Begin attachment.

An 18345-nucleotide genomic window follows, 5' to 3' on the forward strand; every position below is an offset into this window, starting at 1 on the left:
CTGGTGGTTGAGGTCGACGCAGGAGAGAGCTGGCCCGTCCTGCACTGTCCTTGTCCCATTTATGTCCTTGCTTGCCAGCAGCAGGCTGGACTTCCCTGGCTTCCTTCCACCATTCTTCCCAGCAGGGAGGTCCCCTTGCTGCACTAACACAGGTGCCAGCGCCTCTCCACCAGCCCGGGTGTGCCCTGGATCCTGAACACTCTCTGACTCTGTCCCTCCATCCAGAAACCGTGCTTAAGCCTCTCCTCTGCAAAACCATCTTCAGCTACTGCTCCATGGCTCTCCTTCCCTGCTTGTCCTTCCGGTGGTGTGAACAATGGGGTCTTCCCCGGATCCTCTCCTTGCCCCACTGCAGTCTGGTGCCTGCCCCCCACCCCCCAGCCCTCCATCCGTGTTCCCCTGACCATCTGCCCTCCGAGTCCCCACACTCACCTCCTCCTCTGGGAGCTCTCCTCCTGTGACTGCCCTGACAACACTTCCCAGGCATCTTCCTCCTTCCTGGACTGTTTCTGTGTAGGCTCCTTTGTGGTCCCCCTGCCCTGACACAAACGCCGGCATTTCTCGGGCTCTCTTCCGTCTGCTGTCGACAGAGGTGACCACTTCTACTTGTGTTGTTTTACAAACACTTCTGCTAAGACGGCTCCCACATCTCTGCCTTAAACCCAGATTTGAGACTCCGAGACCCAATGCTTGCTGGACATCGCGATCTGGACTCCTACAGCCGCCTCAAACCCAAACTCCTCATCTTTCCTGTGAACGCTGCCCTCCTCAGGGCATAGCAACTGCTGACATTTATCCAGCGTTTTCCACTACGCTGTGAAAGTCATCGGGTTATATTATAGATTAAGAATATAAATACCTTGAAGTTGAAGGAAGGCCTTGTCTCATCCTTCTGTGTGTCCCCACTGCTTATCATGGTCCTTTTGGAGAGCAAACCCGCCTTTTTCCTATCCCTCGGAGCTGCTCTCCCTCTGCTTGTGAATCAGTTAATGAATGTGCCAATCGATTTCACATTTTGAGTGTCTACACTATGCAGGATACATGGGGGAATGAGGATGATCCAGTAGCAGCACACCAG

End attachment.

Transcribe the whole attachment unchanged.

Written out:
An 18345-nucleotide genomic window follows, 5' to 3' on the forward strand; every position below is an offset into this window, starting at 1 on the left:
CTGGTGGTTGAGGTCGACGCAGGAGAGAGCTGGCCCGTCCTGCACTGTCCTTGTCCCATTTATGTCCTTGCTTGCCAGCAGCAGGCTGGACTTCCCTGGCTTCCTTCCACCATTCTTCCCAGCAGGGAGGTCCCCTTGCTGCACTAACACAGGTGCCAGCGCCTCTCCACCAGCCCGGGTGTGCCCTGGATCCTGAACACTCTCTGACTCTGTCCCTCCATCCAGAAACCGTGCTTAAGCCTCTCCTCTGCAAAACCATCTTCAGCTACTGCTCCATGGCTCTCCTTCCCTGCTTGTCCTTCCGGTGGTGTGAACAATGGGGTCTTCCCCGGATCCTCTCCTTGCCCCACTGCAGTCTGGTGCCTGCCCCCCACCCCCCAGCCCTCCATCCGTGTTCCCCTGACCATCTGCCCTCCGAGTCCCCACACTCACCTCCTCCTCTGGGAGCTCTCCTCCTGTGACTGCCCTGACAACACTTCCCAGGCATCTTCCTCCTTCCTGGACTGTTTCTGTGTAGGCTCCTTTGTGGTCCCCCTGCCCTGACACAAACGCCGGCATTTCTCGGGCTCTCTTCCGTCTGCTGTCGACAGAGGTGACCACTTCTACTTGTGTTGTTTTACAAACACTTCTGCTAAGACGGCTCCCACATCTCTGCCTTAAACCCAGATTTGAGACTCCGAGACCCAATGCTTGCTGGACATCGCGATCTGGACTCCTACAGCCGCCTCAAACCCAAACTCCTCATCTTTCCTGTGAACGCTGCCCTCCTCAGGGCATAGCAACTGCTGACATTTATCCAGCGTTTTCCACTACGCTGTGAAAGTCATCGGGTTATATTATAGATTAAGAATATAAATACCTTGAAGTTGAAGGAAGGCCTTGTCTCATCCTTCTGTGTGTCCCCACTGCTTATCATGGTCCTTTTGGAGAGCAAACCCGCCTTTTTCCTATCCCTCGGAGCTGCTCTCCCTCTGCTTGTGAATCAGTTAATGAATGTGCCAATCGATTTCACATTTTGAGTGTCTACACTATGCAGGATACATGGGGGAATGAGGATGATCCAGTAGCAGCACACCAG